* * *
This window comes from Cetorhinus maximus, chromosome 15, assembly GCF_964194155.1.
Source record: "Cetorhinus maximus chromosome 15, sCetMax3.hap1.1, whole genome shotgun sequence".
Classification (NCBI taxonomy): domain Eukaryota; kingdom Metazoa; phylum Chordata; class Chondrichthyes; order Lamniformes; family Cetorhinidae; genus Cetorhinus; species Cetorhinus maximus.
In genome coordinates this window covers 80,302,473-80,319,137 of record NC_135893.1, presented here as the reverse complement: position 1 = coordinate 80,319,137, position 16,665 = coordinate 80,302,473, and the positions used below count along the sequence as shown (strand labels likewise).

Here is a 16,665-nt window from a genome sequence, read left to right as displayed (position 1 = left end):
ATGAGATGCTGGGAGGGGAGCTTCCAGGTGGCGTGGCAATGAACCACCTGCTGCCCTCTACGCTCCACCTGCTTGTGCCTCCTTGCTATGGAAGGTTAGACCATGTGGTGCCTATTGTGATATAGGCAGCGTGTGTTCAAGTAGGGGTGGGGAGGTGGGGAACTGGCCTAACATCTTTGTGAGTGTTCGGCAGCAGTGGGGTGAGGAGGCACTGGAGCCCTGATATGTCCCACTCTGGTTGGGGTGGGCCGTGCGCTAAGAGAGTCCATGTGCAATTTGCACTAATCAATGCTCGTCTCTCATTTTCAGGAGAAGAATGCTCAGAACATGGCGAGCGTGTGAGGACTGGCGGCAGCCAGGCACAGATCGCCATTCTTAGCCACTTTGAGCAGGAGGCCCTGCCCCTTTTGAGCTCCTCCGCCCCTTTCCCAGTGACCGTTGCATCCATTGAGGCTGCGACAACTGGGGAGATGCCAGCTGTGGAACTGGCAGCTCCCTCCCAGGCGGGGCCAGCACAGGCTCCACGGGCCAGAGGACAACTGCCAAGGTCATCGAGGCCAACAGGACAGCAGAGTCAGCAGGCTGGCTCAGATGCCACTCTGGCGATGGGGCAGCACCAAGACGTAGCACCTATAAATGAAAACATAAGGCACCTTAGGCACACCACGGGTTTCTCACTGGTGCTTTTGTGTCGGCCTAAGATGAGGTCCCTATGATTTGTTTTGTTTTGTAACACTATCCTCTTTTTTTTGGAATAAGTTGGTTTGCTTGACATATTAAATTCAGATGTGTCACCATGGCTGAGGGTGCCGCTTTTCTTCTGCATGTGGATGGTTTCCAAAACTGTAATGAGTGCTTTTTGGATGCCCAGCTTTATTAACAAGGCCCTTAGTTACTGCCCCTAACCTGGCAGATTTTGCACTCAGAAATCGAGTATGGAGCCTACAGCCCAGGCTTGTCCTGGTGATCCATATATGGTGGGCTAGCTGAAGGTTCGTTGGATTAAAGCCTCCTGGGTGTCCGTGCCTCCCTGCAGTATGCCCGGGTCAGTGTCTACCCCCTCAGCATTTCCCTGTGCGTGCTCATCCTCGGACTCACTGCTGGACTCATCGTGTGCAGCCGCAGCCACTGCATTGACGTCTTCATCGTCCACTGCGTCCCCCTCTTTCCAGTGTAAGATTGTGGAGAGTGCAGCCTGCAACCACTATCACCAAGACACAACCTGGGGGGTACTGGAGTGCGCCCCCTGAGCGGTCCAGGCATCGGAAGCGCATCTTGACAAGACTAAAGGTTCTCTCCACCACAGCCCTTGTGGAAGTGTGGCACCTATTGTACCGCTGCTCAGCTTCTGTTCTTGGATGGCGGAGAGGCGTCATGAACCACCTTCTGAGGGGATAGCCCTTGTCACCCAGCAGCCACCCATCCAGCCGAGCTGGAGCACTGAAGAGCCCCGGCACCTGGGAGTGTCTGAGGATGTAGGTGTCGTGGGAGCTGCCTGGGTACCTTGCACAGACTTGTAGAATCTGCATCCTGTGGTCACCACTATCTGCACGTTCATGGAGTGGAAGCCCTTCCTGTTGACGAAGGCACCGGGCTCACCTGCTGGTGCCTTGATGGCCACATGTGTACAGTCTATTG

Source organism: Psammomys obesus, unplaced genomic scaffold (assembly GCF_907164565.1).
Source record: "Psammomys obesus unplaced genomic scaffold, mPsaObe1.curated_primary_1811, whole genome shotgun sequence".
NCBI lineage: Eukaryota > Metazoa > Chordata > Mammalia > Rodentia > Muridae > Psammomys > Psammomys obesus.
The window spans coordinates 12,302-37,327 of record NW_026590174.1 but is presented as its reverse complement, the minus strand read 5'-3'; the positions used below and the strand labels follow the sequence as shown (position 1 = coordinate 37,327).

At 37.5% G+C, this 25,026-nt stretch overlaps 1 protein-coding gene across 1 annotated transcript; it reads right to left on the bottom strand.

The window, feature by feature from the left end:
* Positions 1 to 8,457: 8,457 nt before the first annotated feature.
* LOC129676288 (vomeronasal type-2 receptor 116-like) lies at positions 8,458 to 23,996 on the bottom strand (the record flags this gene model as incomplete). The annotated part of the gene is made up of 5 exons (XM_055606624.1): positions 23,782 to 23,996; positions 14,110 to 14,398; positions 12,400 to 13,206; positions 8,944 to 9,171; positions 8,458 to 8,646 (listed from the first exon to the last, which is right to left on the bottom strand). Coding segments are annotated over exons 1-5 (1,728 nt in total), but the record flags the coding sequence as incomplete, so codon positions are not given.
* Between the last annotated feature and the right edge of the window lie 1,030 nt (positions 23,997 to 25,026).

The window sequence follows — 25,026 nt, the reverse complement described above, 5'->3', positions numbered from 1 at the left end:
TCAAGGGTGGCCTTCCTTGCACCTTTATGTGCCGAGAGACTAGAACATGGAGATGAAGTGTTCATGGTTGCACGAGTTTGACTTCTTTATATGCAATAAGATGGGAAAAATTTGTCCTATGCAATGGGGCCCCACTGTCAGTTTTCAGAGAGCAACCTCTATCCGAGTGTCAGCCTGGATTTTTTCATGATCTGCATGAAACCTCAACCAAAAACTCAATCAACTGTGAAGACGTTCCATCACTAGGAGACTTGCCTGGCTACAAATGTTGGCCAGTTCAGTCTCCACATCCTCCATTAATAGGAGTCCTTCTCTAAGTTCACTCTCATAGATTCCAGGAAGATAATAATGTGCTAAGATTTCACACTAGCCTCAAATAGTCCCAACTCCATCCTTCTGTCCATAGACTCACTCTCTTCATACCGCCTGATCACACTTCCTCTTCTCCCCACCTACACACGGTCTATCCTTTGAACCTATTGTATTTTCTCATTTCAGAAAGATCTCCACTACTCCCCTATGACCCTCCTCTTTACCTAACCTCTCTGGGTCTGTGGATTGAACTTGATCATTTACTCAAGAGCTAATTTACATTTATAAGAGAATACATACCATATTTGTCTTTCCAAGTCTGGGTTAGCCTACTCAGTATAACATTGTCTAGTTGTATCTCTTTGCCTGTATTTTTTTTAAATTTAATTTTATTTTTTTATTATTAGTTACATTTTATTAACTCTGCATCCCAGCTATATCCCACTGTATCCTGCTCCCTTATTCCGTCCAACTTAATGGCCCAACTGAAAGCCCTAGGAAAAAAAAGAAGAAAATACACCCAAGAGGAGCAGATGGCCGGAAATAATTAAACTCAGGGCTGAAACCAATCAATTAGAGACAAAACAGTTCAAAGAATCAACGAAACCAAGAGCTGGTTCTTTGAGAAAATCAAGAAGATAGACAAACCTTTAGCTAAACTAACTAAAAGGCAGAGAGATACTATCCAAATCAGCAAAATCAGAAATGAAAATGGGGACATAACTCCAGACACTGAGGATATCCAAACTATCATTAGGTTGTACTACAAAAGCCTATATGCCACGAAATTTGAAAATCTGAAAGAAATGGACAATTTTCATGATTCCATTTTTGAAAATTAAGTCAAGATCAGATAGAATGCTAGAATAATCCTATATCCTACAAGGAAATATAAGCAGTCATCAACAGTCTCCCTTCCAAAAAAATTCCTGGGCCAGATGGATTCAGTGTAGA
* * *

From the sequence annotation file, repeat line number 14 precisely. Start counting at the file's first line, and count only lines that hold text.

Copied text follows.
* LOC129676288 (vomeronasal type-2 receptor 116-like) lies at positions 8,458 to 23,996 on the bottom strand (the record flags this gene model as incomplete). The annotated part of the gene is made up of 5 exons (XM_055606624.1): positions 23,782 to 23,996; positions 14,110 to 14,398; positions 12,400 to 13,206; positions 8,944 to 9,171; positions 8,458 to 8,646 (listed from the first exon to the last, which is right to left on the bottom strand). Coding segments are annotated over exons 1-5 (1,728 nt in total), but the record flags the coding sequence as incomplete, so codon positions are not given.